Realtime chat with flask, socket.io and angular

Recently I started making web applications using python. Given I am so unfamiliar with the frameworks available and that I’ve always wanted to learn how to do realtime applications with socket.io, I thought was a good idea to try to make a chat with flask, socket.io and angular as an exercise.

The back-end

So socket.io is a library that enables event-based communication between clients and a server. For this chat application, I thought the simplest thing would be to handle three different events:

To handle the first two events, this is how my code looked like:

While working on this, I struggled with Cross-Origin Resource Sharing (CORS) until I realized that I needed to add the SocketIO(app, cors_allowed_origins="*") in addition to CORS(app) .

@socketio.on('sign_in') will get triggered when someone signs in. The client will send an object with the property “name” and the request will include the “socket id” in request.sid . I thought the easiest way to track the signed in users was to store them in a dictionary where the socket.id will be the key and the user name the value user[request.sid]=user_name['name'] . Once someone signs in, then I just emit the event “current_users” and send the users dictionary to all the clients.

@socketio.on('disconnect') will get triggered when someone disconnects and will delete delete the user from the users dictionary with users.pop(request.sid,'No user found') (the “No user found” is just a convenience so this doesn’t throw an error if request.sid doesn’t exist in the dictionary). Once the users dictionary is updated, we will emit the “current_users” event again with the update list to all clients.

Now that we have a system to track users, lets handle receiving and sending messages:

The above code will receive and emit messages. Here, I am leveraging the fact that each client joins a socket.io room with their respective socket ids by default . Here I am emitting to two rooms, the room from the sender and the room from the receiver. Basically that means that a client will be receiving all the messages through the same room (that has its socket id), so I will let the front-end to handle how messages received from different users are displayed (I used a filter pipe in the front-end).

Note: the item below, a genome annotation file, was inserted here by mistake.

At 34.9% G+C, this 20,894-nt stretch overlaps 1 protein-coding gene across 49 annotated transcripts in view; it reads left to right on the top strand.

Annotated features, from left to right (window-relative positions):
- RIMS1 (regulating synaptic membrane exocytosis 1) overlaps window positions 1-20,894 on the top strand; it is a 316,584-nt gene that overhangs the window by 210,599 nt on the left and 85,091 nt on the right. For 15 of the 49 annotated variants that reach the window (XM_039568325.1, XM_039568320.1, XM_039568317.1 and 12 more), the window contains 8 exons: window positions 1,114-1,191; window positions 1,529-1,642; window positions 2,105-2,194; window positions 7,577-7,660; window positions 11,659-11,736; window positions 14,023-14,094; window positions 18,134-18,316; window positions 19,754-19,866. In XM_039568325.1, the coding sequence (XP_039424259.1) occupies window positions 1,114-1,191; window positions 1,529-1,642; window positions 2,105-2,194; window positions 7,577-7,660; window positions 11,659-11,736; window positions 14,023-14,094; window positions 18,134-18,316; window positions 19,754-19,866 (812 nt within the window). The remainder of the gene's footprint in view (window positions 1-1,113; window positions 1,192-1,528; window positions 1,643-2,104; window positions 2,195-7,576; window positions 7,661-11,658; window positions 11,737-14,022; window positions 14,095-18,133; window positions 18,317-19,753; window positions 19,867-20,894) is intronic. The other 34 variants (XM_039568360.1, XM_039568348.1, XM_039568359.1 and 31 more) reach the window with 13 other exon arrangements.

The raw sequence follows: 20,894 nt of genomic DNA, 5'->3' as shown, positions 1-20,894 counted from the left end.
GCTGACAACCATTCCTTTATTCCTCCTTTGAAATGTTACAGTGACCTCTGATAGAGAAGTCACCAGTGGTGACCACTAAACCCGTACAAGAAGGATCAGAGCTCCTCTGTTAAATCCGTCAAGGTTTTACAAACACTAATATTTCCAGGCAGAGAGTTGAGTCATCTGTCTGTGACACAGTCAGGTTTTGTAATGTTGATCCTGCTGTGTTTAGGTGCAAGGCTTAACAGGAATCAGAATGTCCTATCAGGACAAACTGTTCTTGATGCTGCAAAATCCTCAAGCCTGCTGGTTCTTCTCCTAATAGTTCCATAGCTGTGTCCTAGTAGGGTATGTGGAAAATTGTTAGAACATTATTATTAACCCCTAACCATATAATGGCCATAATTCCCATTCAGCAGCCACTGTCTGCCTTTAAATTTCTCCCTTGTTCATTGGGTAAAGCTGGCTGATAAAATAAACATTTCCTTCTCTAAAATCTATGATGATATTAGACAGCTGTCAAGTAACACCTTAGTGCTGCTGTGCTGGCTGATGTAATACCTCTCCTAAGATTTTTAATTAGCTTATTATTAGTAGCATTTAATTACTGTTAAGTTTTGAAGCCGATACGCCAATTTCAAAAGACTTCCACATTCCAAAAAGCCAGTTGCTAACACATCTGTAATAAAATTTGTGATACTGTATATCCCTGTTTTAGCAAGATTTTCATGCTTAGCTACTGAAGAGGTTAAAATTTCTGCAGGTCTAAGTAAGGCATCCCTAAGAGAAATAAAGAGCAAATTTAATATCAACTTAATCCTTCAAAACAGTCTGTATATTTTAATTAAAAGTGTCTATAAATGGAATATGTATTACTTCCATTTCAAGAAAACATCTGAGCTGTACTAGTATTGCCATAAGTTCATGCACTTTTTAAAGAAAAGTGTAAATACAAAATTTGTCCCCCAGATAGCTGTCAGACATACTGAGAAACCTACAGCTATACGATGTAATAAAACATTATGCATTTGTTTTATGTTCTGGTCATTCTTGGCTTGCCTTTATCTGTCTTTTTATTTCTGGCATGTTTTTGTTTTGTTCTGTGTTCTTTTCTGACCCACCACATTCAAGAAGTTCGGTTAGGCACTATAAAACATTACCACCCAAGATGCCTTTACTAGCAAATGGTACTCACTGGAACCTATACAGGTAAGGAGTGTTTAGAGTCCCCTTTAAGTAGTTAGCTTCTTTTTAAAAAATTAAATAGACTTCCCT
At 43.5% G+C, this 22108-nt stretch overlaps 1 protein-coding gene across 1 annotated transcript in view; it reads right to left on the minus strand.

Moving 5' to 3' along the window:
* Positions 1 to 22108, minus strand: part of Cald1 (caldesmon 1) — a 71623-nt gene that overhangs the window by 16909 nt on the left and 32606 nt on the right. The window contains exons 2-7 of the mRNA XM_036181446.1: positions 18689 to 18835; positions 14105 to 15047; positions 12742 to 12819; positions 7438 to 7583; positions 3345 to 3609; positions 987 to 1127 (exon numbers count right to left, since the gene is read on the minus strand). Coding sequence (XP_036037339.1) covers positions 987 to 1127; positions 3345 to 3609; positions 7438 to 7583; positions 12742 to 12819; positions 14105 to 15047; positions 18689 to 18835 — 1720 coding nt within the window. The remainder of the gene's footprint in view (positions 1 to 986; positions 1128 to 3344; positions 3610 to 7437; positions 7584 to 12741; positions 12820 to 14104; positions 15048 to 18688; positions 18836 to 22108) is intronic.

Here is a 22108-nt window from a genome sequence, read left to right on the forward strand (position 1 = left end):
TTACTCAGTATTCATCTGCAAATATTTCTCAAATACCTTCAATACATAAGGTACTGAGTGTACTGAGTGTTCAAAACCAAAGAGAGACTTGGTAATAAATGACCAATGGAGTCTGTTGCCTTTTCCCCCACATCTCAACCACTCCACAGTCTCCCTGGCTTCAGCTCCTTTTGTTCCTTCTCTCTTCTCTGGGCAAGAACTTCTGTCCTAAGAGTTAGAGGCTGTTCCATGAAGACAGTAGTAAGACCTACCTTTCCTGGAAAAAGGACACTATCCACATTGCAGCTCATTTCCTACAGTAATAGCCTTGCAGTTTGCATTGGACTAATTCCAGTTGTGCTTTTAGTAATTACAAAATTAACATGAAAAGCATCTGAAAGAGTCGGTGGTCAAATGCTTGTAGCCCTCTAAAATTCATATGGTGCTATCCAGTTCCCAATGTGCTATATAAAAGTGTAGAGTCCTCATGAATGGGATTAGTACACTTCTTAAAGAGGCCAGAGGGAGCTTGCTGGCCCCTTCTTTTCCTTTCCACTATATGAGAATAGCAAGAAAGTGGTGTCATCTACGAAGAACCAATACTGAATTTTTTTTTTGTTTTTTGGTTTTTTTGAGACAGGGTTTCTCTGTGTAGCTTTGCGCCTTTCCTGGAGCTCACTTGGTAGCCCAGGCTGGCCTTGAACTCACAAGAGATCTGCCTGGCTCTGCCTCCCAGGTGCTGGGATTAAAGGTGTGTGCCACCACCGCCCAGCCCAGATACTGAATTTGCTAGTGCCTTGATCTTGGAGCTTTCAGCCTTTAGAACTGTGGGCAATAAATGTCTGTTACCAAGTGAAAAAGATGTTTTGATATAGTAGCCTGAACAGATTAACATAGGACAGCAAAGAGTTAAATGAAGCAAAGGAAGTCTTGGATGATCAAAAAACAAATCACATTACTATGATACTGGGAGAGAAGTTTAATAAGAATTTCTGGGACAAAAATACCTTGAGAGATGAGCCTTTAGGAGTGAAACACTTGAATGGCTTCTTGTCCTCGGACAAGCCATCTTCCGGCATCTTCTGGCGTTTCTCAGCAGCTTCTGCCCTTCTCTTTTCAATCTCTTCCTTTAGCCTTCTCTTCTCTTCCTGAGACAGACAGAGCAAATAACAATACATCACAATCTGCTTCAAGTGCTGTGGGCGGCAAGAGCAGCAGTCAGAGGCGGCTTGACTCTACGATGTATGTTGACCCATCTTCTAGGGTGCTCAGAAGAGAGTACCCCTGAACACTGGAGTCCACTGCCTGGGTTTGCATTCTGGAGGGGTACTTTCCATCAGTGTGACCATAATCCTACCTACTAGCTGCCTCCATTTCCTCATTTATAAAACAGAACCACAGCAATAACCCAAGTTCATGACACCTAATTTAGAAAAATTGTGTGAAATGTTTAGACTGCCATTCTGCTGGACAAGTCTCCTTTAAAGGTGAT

But that is everything needed for the back-end. The full code looks like this:

Front-end

The Angular front-end is a bit convoluted to be described here. But briefly, I am using two services: The LoginService (login.service.ts ) and the ChatService (chat.service.ts ) . The LoginService handles the sign_in event:

The login() function will emit the ‘sign_in’ event and send the user details to the server. The server will then add this new user to the users dictionary and let all the clients know about this new user by emitting the ‘current_users’ event with the update users dictionary.

Finally, the ChatService handles the rest of the events for the chat:

The getUsers() function returns an observable which I subscribe to keep track of the connected users. Similarly, getMessage() returns an observable to keep track of all the messages sent to the client. The sendMessage() function will emit the ‘message’ event and send along the message which is a JSON object with details of which client this message should be sent to.

The final product, is a very simple chat application and a very good learning experience for me:

The full code is here.

I am a statistical geneticist. In my spare time I enjoy learning new web technologies.

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